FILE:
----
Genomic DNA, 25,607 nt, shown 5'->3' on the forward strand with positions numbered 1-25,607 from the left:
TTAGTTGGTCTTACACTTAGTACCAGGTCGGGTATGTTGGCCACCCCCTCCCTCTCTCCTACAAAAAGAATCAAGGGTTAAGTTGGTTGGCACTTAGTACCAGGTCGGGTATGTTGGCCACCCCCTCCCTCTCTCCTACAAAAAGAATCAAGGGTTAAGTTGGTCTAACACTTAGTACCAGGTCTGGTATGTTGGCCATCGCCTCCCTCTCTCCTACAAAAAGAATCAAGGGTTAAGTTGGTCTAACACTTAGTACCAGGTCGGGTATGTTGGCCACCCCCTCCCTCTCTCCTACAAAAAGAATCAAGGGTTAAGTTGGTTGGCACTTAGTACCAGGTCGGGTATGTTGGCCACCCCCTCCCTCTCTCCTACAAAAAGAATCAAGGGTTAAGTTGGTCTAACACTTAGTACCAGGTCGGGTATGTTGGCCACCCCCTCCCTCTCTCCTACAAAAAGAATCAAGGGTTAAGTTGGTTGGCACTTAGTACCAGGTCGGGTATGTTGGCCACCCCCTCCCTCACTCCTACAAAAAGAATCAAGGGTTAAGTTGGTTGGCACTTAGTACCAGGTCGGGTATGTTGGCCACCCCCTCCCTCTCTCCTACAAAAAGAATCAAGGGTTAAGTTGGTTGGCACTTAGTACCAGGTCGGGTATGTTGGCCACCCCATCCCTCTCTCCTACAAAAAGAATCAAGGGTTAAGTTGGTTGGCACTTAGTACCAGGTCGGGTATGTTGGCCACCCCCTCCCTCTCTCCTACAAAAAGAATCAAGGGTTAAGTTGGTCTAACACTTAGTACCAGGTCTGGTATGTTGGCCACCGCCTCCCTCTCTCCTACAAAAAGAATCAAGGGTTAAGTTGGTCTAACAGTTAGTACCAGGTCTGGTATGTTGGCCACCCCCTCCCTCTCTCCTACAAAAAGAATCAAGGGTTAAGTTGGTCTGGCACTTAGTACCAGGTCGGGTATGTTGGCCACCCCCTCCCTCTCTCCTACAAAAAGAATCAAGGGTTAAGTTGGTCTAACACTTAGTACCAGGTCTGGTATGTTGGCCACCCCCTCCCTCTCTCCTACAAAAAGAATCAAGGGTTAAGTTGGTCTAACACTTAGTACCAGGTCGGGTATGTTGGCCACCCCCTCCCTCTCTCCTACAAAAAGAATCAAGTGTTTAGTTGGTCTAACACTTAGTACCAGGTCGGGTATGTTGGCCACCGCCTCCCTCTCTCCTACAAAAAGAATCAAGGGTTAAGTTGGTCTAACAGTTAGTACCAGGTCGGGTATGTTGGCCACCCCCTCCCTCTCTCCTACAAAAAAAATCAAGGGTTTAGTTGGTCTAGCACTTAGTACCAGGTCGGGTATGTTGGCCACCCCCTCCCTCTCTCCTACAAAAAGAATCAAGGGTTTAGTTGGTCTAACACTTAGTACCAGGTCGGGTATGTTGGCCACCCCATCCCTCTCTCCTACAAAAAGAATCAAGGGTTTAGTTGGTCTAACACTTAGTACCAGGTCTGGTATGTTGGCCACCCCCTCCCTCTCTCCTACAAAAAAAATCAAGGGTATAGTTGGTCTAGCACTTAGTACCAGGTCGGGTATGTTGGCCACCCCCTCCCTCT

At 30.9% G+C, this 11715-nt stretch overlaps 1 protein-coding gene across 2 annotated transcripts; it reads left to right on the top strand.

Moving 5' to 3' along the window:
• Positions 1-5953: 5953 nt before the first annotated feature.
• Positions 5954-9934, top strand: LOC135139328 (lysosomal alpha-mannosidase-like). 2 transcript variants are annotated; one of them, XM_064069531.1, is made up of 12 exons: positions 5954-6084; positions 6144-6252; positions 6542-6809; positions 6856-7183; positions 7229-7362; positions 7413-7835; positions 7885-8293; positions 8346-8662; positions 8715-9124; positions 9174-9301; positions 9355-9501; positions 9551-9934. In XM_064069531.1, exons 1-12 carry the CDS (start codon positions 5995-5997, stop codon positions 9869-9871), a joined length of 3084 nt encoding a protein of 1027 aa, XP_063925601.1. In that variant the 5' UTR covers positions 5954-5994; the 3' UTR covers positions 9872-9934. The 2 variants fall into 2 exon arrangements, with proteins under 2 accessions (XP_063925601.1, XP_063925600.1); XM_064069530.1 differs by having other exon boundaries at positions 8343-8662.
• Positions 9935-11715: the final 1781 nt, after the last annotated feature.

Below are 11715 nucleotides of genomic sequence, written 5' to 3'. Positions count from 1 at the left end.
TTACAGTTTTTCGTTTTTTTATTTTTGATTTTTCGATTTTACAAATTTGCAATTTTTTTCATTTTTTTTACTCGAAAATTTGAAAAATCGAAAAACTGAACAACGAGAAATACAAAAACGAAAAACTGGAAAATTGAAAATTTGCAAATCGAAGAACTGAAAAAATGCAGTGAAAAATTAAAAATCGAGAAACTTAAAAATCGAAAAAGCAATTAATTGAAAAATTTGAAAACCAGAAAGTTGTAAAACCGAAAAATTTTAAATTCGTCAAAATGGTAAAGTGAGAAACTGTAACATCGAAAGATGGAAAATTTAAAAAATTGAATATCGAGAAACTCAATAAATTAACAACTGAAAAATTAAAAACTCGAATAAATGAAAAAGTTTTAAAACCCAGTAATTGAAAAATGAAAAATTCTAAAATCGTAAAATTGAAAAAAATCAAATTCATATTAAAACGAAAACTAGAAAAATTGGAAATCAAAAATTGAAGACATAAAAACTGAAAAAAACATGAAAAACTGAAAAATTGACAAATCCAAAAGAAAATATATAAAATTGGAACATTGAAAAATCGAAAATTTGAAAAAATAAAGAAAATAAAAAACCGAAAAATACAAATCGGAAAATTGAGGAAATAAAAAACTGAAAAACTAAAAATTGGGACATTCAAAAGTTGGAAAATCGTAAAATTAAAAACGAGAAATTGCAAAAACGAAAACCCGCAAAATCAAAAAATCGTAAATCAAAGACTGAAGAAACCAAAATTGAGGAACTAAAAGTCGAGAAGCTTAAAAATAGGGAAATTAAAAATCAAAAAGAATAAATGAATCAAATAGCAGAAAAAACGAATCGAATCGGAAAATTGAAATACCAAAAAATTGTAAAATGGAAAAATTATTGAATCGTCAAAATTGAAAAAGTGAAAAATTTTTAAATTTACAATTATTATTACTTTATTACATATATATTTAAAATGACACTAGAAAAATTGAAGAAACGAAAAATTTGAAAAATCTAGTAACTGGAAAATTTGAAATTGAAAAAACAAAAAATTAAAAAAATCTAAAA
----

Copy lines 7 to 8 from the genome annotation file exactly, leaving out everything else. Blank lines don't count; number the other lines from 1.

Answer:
• Positions 9935-11715: the final 1781 nt, after the last annotated feature.

Below are 11715 nucleotides of genomic sequence, written 5' to 3'. Positions count from 1 at the left end.